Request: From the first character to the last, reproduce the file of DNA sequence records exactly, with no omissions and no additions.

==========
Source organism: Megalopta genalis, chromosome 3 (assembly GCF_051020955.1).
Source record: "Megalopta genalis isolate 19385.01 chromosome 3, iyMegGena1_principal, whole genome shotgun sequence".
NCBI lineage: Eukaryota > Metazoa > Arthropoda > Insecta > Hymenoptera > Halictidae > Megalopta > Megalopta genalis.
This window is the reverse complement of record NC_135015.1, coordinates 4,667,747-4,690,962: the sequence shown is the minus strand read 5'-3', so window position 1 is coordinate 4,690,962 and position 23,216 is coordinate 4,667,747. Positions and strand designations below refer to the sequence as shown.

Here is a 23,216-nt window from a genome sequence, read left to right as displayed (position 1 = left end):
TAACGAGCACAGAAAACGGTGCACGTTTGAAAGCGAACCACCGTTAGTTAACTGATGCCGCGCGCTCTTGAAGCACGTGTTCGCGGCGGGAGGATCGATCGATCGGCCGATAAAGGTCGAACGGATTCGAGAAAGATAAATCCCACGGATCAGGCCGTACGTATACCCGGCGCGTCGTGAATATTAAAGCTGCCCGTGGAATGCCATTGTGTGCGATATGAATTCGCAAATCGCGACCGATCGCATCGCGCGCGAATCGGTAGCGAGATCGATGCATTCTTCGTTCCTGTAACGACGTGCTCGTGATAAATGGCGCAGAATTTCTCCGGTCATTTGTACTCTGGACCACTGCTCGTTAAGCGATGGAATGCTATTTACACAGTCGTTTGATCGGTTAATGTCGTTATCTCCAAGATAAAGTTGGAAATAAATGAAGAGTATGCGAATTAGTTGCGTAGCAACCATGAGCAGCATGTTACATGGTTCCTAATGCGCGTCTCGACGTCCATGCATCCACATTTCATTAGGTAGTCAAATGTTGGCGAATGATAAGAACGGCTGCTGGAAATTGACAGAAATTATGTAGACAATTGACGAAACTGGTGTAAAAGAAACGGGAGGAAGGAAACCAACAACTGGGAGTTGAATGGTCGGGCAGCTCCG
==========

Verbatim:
Source organism: Megalopta genalis, chromosome 3 (assembly GCF_051020955.1).
Source record: "Megalopta genalis isolate 19385.01 chromosome 3, iyMegGena1_principal, whole genome shotgun sequence".
NCBI lineage: Eukaryota > Metazoa > Arthropoda > Insecta > Hymenoptera > Halictidae > Megalopta > Megalopta genalis.
This window is the reverse complement of record NC_135015.1, coordinates 4,667,747-4,690,962: the sequence shown is the minus strand read 5'-3', so window position 1 is coordinate 4,690,962 and position 23,216 is coordinate 4,667,747. Positions and strand designations below refer to the sequence as shown.

Here is a 23,216-nt window from a genome sequence, read left to right as displayed (position 1 = left end):
TAACGAGCACAGAAAACGGTGCACGTTTGAAAGCGAACCACCGTTAGTTAACTGATGCCGCGCGCTCTTGAAGCACGTGTTCGCGGCGGGAGGATCGATCGATCGGCCGATAAAGGTCGAACGGATTCGAGAAAGATAAATCCCACGGATCAGGCCGTACGTATACCCGGCGCGTCGTGAATATTAAAGCTGCCCGTGGAATGCCATTGTGTGCGATATGAATTCGCAAATCGCGACCGATCGCATCGCGCGCGAATCGGTAGCGAGATCGATGCATTCTTCGTTCCTGTAACGACGTGCTCGTGATAAATGGCGCAGAATTTCTCCGGTCATTTGTACTCTGGACCACTGCTCGTTAAGCGATGGAATGCTATTTACACAGTCGTTTGATCGGTTAATGTCGTTATCTCCAAGATAAAGTTGGAAATAAATGAAGAGTATGCGAATTAGTTGCGTAGCAACCATGAGCAGCATGTTACATGGTTCCTAATGCGCGTCTCGACGTCCATGCATCCACATTTCATTAGGTAGTCAAATGTTGGCGAATGATAAGAACGGCTGCTGGAAATTGACAGAAATTATGTAGACAATTGACGAAACTGGTGTAAAAGAAACGGGAGGAAGGAAACCAACAACTGGGAGTTGAATGGTCGGGCAGCTCCG